Debt Relief Orders (DRO’s) were introduced by the Government in 2007. The Government’s intention was to provide a simple way of enabling people who had relatively low debts and low incomes and also very little by way of assets to clear their debts and have a fresh start without having to choose bankruptcy.
DROs can only be made with the assistance of an approved ‘intermediary’ who must be either a solicitor, a qualified accountant, a reputable financial adviser or an authorised debt advice centre.
Do I qualify for a DRO?
In summary for you to qualify for a DRO you must meet all of the following conditions:
- You are unable to pay your debts
- You owe up to a maximum of £20,000
- Your assets are not more than £1,000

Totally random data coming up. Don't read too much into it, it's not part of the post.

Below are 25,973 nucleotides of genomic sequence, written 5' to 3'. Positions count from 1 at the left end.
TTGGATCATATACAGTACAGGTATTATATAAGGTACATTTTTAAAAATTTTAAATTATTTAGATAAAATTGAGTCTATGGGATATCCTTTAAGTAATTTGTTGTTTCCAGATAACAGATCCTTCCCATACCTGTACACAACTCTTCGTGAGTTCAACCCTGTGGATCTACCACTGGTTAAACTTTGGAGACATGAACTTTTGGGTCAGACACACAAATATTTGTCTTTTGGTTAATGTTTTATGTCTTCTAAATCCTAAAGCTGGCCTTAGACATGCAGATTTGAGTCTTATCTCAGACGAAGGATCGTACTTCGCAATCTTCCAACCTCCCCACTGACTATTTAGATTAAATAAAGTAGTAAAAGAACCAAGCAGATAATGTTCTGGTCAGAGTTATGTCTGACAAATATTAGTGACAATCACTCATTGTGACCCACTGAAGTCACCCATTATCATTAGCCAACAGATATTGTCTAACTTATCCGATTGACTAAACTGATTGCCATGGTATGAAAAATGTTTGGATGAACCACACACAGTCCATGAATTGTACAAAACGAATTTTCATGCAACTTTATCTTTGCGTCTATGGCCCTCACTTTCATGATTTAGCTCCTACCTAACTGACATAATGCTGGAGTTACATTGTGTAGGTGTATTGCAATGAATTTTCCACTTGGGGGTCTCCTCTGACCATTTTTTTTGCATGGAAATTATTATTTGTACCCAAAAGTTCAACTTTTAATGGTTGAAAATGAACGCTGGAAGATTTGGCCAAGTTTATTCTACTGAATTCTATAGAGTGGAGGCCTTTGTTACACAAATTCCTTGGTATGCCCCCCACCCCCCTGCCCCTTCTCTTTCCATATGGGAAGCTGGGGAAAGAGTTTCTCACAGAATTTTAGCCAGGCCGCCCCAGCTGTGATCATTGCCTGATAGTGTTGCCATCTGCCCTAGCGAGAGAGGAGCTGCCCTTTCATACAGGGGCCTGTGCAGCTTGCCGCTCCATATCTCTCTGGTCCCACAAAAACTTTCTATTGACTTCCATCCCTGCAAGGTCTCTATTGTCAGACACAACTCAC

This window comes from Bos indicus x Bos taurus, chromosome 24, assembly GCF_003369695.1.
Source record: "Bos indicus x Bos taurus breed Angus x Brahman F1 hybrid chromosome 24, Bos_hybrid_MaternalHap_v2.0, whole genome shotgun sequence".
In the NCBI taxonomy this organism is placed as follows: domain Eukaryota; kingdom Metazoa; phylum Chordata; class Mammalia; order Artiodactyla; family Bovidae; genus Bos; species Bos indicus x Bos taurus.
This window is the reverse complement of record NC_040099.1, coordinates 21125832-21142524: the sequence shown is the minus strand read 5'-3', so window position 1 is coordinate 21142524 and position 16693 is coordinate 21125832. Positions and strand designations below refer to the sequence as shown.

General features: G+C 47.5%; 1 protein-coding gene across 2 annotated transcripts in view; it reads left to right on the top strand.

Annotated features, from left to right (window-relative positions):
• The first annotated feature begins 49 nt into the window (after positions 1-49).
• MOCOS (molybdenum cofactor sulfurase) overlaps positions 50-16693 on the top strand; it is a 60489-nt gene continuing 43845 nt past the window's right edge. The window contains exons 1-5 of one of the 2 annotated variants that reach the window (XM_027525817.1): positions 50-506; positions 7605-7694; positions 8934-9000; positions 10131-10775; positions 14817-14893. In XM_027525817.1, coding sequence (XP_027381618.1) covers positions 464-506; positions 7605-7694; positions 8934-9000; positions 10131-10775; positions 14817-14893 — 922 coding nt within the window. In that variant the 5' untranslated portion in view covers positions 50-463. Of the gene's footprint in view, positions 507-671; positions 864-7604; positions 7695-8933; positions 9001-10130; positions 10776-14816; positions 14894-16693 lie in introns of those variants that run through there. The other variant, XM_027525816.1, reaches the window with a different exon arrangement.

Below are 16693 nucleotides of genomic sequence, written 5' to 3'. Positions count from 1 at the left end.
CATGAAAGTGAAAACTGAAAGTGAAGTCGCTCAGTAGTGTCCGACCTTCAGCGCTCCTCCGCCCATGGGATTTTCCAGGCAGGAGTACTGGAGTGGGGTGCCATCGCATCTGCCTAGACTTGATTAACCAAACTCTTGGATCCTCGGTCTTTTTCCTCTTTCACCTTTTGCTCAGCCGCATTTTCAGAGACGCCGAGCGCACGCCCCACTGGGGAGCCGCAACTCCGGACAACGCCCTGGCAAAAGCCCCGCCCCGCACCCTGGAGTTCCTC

- Your monthly disposable income after normal household expenses is less than £50
- You live in England or Wales
There are some additional qualifying conditions. For further information please see “Guide to Debt Relief Orders” (hyperlink).
What does a DRO do?
The DRO stops your creditors from taking any action against you for 12 months. If your financial position improves in this time you may be expected to recommence payments of your debts. If your financial position does not change at the end of the period of 12 months the debts will be discharged and your creditors will not be able to claim any more money from you.